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Abdominal radiotherapy is associated with the development of diabetes

August 7, 2019 17:39

According to a new study conducted by researchers from the Cancer Center Memorial Sloan Kettering, radiotherapy tail of the pancreas is associated with increased risk of diabetes.

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"Our results underscore the need for careful monitoring of the patients throughout their lives, which includes a glucose monitoring in patients undergoing radiotherapy of the abdominal cavity as a child, especially among those who have been diagnosed with cancer under the age of five years" - researchers reported.

Previous studies have demonstrated a link between the risk of diabetes and radiation therapy of abdominal cavity in patients who have had cancer in childhood, but the exact nature of this relationship was not clear.

Now scientists have examined the association between pancreatic radiation dose and risk of diabetes in 4568 patients who had cancer in childhood and undergoing radiotherapy of the abdominal cavity, as well as in 16,194 patients undergoing cancer in childhood, but have received a different treatment, and 4853 their brothers and sisters.

Among the survivors of cancers that passed abdominal radiotherapy, 2.3% reported their diabetes to achieve 30 years (average), compared to 1.2% survivors who developed diabetes at age 28 (average). In a cohort of brothers and sisters, only 0.8% reported the development of diabetes in approximately 34 years.

Patients exposed to radiation in the abdomen, in 2.92 times more likely than siblings, and 60% more likely than patients who did not receive radiotherapy abdominal cavity develop diabetes.

Multiparameter analysis showed that older age, higher BMI and higher mean dose of radiation tail of the pancreas have been associated with an increased risk of diabetes among individuals who underwent abdominal irradiation.

The patient's age at diagnosis affects this risk. Patients under the age of ten years old, who was diagnosed with cancer had an increased risk of developing diabetes when exposed to higher doses of pancreatic tail. Patients who have been diagnosed with cancer after the age of 15 years had a significantly increased risk of developing diabetes at different doses of radiotherapy tail of the pancreas.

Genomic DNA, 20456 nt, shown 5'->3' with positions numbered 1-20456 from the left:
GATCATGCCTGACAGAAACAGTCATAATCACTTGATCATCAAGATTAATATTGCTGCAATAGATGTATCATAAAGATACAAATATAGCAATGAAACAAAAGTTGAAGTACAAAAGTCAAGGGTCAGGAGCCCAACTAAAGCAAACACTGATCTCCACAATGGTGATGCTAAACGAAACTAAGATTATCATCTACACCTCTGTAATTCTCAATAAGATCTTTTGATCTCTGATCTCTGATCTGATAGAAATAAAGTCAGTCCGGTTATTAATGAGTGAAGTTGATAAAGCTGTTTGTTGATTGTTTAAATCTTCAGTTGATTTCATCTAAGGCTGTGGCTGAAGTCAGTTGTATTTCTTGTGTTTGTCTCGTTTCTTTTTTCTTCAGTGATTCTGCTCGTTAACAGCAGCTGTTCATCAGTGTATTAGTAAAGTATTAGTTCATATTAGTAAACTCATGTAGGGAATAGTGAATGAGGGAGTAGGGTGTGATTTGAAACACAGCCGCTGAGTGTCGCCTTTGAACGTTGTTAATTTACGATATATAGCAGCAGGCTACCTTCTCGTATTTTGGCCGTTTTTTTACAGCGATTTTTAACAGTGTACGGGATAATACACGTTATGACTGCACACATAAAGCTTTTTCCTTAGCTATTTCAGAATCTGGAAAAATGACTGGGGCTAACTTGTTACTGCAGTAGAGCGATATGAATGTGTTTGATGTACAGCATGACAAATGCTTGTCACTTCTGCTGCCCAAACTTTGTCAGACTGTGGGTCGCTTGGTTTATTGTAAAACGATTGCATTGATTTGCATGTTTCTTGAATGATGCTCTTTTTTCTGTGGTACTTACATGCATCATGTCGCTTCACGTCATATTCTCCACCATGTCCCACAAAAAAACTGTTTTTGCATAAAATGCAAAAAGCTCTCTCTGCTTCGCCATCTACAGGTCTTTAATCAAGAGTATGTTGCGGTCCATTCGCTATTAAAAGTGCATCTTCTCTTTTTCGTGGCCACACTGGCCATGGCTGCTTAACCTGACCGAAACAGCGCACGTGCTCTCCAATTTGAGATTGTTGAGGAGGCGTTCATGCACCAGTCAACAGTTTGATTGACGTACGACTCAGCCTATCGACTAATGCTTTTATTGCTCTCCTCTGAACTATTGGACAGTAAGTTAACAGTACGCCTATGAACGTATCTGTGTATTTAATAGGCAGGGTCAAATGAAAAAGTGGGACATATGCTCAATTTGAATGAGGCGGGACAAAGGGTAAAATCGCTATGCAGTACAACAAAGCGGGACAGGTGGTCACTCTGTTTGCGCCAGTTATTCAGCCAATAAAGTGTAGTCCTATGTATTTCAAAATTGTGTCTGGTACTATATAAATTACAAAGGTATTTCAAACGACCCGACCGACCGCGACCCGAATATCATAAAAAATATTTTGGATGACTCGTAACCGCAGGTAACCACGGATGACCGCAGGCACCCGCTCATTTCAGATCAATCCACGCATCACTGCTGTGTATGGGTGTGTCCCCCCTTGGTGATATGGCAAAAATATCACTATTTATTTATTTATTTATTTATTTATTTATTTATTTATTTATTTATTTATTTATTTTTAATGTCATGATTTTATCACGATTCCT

"We are currently working on creating a comprehensive risk prediction models based on this study and includes demographic, therapeutic and genetic factors to determine which patients with a history of cancer in childhood, are at the highest risk of diabetes," - said the scientists.

In survivors of pediatric cancer may be at increased risk of cardiovascular disease due to the irradiation of the mediastinum or receiving such drugs as cis or carboplatin and Doxa / epirubicin. Diabetes is another risk factor for cardiovascular disease, and carries the risk of serious complications, "- added the researchers.

They noted that patients should be monitored regularly by a doctor and tested for the presence of diabetes to achieve 30-40 years, and in some cases be treated with oral agents that reduce glucose levels.

Scientists also added that the pancreas is particularly sensitive to radiation damage, and high doses of the most dangerous. The tail of the pancreas, in turn, is the most "gentle" section, and its exposure should be avoided if possible.

Source: https://www.medscape.com/viewarticle/916441

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